Community Research and Development Information Service - CORDIS

Speech recognition tool for broadcast material retrieval

The Media industry makes a substantial investment in archiving multimedia material that apart from its commercial value, by now has become a record of our cultural evolvement. Access to this archived material is now further facilitated with a multilingual indexing tool based on speech recognition.
Speech recognition tool for broadcast material retrieval
The high content value of multimedia archived material was, until recently accessed through processing of subtitles. Methods were developed for linking indexes to sections of video. The current project, termed OLIVE, will extend the current methods and introduce new ones for archiving retrieval. Using speech recognition a transcript will be produced from a broadcast soundtrack that will be time linked to the original recording. Generation of a concept index from this transcript will be used for retrieval. In addition, the availability of fuzzy matching will further enhance the retrieval capabilities by connecting phrases with close meaning. Queries in four different languages, German, French, English and Dutch, are supported.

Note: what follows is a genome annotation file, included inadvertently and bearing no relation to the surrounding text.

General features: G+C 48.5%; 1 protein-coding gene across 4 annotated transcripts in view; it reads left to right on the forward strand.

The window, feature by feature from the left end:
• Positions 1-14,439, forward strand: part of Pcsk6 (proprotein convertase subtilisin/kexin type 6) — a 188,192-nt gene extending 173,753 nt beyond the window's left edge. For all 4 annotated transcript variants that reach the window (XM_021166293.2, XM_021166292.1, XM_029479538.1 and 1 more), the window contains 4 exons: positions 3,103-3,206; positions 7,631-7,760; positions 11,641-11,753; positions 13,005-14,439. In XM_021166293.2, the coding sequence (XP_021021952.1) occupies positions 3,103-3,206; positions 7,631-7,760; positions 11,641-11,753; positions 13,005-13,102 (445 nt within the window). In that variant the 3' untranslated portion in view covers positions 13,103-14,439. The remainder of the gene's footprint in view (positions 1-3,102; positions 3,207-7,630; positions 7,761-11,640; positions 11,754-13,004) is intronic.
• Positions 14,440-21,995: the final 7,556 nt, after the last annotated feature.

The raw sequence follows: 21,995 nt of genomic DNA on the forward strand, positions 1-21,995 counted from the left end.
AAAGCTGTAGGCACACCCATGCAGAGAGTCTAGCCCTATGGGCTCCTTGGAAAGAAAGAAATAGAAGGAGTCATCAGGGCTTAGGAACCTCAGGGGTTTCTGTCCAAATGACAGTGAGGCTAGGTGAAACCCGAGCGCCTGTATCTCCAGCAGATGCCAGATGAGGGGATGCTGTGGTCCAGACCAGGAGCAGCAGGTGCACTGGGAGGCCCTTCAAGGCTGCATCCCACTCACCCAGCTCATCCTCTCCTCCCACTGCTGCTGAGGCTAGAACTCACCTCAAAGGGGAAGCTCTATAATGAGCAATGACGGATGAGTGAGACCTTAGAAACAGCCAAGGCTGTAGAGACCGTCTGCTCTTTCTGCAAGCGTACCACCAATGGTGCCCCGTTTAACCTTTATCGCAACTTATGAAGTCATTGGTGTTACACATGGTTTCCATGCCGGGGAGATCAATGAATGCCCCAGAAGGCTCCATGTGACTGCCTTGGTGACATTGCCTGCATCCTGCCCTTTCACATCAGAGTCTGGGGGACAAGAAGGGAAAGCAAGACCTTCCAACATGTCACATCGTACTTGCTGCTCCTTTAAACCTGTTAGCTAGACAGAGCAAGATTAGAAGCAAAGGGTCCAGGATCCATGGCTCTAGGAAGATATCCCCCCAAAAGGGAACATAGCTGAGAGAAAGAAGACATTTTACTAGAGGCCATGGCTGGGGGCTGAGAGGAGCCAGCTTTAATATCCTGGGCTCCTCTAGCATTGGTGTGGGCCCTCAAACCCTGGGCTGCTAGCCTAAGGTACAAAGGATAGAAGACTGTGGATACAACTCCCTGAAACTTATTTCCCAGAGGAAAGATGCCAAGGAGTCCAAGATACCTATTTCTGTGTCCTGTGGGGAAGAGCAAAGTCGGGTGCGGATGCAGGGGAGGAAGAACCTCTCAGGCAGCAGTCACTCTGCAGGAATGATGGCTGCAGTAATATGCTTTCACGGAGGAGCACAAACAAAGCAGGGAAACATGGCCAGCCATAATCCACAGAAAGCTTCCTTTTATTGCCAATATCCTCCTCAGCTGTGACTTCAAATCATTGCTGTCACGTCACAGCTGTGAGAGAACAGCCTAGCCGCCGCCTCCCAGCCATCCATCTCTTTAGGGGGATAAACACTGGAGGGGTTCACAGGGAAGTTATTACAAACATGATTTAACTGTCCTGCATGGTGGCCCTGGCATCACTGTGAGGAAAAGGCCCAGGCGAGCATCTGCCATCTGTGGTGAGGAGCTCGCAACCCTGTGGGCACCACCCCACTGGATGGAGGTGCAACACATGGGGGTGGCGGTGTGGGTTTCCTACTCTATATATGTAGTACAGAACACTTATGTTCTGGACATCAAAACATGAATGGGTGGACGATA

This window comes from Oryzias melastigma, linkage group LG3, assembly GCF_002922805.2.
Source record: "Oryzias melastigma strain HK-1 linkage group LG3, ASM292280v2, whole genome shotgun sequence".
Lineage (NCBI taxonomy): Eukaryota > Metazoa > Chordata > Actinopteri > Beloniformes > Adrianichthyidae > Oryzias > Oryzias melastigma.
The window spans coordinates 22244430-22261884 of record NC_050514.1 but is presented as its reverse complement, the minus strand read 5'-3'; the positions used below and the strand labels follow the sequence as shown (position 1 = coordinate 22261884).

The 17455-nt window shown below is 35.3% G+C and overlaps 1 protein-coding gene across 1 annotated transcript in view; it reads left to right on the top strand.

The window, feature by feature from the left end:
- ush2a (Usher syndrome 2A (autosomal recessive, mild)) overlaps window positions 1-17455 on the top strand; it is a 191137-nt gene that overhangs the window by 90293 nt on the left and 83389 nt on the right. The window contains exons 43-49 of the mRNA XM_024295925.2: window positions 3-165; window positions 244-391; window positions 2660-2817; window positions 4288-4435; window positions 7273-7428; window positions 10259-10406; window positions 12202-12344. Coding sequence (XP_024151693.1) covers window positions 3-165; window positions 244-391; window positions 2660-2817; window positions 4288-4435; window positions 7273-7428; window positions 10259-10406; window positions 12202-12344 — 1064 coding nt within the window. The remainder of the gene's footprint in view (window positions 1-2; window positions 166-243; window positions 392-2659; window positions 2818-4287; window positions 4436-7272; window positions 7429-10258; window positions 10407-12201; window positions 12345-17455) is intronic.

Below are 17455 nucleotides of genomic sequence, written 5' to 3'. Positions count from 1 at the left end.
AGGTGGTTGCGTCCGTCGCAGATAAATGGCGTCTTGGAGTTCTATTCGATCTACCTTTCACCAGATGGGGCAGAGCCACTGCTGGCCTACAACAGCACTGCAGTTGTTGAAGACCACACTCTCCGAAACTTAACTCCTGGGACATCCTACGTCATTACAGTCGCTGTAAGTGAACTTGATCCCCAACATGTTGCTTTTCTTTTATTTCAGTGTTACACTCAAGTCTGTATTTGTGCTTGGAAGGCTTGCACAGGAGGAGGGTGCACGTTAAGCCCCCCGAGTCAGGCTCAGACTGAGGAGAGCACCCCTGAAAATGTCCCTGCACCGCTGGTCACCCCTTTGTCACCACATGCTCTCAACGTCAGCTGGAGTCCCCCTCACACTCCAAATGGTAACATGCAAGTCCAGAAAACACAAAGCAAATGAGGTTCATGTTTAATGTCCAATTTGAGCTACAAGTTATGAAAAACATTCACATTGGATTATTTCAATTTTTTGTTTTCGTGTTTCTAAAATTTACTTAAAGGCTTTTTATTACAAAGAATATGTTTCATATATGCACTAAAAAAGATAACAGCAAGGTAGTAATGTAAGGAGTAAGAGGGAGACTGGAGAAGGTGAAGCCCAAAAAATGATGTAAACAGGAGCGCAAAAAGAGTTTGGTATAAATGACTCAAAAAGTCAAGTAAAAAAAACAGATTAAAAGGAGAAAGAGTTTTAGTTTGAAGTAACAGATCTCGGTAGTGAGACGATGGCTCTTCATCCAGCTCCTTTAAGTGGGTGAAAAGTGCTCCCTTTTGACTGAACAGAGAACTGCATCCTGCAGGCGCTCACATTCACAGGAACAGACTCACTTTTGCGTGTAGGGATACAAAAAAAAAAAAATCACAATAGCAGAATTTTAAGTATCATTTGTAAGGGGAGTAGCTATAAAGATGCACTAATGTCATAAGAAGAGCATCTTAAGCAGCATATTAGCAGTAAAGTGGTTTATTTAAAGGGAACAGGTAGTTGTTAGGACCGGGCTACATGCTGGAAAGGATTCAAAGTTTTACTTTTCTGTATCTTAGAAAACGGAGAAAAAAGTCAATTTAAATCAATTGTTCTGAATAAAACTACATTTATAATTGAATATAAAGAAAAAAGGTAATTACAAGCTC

Phrase indexing, Query translation and Speech recognition technologies allow the automatic production of indexes from the audio track of a radio or television programme to be used for retrieval. However, prior to this, the provision of bibliographic material, transcripts and video stills, allows the user to preview the material and decide on its usefulness, or relevance to the users.

A great variety of end users will benefit from the novelty of this multimedia application. The owners of broadcast material will be provided with new paths that will lead to greatly enhanced exploitation. Broadcasting companies, especially for the production of their documentary, scientific or educational programmes, will now be able to use previously existing, archived radio and video material.

Service providers such as, television production companies, or advertising companies will be able to search databases of video for sequences that could be used for new productions, or included in their existing productions. Researchers, scientists and journalists, to name a few, will gain access to this wealth of information that more dramatically than any other means, testifies to human endeavour.

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